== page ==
Monday, February 12, 2018

Linear classroom wall clock

I teach high school computer aided drafting, engineering, digital electronics, and wood shop.  One of the problems I have is that I often forget what period I'm in, and also what time it ends.  I'm not all, "Where are we?  Who are you people?" or anything, it just feels like third period sometimes during second period.  And no matter what, I can never remember when the classes let out.  I made an outer ring to my classroom clock showing where the minute hand will be when the period lets out, and it's pretty helpful if I can remember what period I'm in.  We have a different bell schedule on Wednesdays though, with a later start, and fifth period happens before fourth period that day, so that's not helpful when trying to figure out what's going on either.

I've long dreamed about a long, linear clock that slowly travels down my 32 foot classroom wall, with the periods all blocked out, so that I can just glance at it and know what period I'm in, and how much time is left.  I wanted it to automatically show the different bell schedule on Wednesdays, reset itself at the end of each day, and not run on the weekends.  I wanted it to be highly (even unnecessarily) mechanical with exposed electronics, to reflect the subjects that I teach, and I wanted to build it entirely with materials and methods my students have access to in my classes.

So, finally, after four years of dreaming, one semester of brainstorming and designing, and two months of all my spare time doing actual fabrication and troubleshooting, the clock is working, although in an advanced prototyping stage.

Normally, this is where I would lay out a step by step process for building your own clock, but I'm not going to do that here.  It's just too custom fitted to my wall, and if anything needed re-gearing to make it fit into your space, it would basically need a complete redesign.  What I want to focus on here are the essential skills that anybody would need in order to design this, or something like it.

First up is:
Conceptual Thinking
No question about it, this is the hardest part of a project like this.  It requires the ability to visualize what you want to end up with, and in the context of the tools and skills you have available to you.  One of my favorite sayings is, "To a man with a hammer, every problem looks like a nail."  Conceptual thinking requires that you have a large enough skill set to solve the problem, and have an understanding of each of those skills deep enough that you can be creative with its implementation.  It boils down to a vision of the final project, and a vision of the path to getting there.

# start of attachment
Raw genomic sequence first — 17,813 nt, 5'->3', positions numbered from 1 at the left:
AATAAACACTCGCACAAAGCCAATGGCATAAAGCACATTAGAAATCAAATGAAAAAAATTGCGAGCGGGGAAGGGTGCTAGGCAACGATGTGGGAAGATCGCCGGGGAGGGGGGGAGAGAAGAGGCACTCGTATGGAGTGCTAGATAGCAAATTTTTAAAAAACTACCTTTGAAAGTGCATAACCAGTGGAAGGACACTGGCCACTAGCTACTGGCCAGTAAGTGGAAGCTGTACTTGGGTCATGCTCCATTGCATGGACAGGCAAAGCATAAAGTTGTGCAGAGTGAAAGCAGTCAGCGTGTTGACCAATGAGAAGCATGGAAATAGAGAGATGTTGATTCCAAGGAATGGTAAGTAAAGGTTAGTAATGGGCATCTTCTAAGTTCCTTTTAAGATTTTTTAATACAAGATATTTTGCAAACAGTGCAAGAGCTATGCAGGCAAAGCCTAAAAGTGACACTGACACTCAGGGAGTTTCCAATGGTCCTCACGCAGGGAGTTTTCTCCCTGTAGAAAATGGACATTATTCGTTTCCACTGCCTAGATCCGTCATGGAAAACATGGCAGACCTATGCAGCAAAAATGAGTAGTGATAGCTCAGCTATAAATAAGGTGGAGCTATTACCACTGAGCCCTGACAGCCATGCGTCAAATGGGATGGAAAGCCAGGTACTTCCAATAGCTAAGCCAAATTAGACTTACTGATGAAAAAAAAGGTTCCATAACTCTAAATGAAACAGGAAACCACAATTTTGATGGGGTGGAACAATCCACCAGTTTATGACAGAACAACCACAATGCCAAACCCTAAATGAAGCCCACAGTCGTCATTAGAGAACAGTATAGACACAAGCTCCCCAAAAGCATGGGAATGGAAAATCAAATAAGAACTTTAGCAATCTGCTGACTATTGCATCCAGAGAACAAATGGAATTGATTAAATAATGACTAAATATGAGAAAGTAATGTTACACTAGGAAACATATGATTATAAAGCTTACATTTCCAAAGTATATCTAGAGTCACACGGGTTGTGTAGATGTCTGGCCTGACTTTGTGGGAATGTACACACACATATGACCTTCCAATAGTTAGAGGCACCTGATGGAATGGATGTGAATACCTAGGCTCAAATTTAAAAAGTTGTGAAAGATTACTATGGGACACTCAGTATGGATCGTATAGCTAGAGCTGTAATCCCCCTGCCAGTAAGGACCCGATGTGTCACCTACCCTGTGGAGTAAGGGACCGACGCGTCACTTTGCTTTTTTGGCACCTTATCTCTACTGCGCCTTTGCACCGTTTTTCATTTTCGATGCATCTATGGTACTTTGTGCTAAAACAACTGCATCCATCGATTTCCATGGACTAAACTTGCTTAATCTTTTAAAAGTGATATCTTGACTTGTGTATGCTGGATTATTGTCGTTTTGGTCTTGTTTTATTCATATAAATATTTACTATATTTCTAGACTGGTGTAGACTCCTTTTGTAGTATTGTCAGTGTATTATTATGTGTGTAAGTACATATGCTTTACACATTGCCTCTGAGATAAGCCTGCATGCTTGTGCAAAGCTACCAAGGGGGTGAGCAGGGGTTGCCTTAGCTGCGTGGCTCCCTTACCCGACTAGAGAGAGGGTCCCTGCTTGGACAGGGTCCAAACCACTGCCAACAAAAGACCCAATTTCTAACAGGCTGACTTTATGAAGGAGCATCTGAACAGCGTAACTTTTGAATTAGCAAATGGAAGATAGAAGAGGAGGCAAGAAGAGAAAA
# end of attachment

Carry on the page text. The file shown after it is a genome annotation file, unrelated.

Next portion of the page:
For the clock, my major hangup was the motor.  I was convinced the only way I was going to be able to achieve the positional accuracy of this clock was with stepper motors.  I've never used stepper motors in a project, but I've been wanting to for a long time.  I've read books and internet articles about them, and I feel like I have a good understanding of them.  I know that they need a dual H-bridge driver and a microcontroller, at least, and that they come in several styles of winding, that one of their strengths is holding torque, and that they are power hungry.  

However, I didn't want to change the battery all the time, and I don't need any holding torque at all on this project, so I suspected that they weren't the best solution in this case, but I still really wanted to use them, and I didn't know how else I would get my positional accuracy needed to get the hand to land exactly on a minute mark every time.  One day I was reading an article (probably on Hackaday) in which somebody was using a wheel with a hole in it to count light pulses to make a robot go an exact distance with a cheap brushed dc motor.  Boom.  There it was: the solution, when I wasn't even researching my clock, but just reading for enjoyment.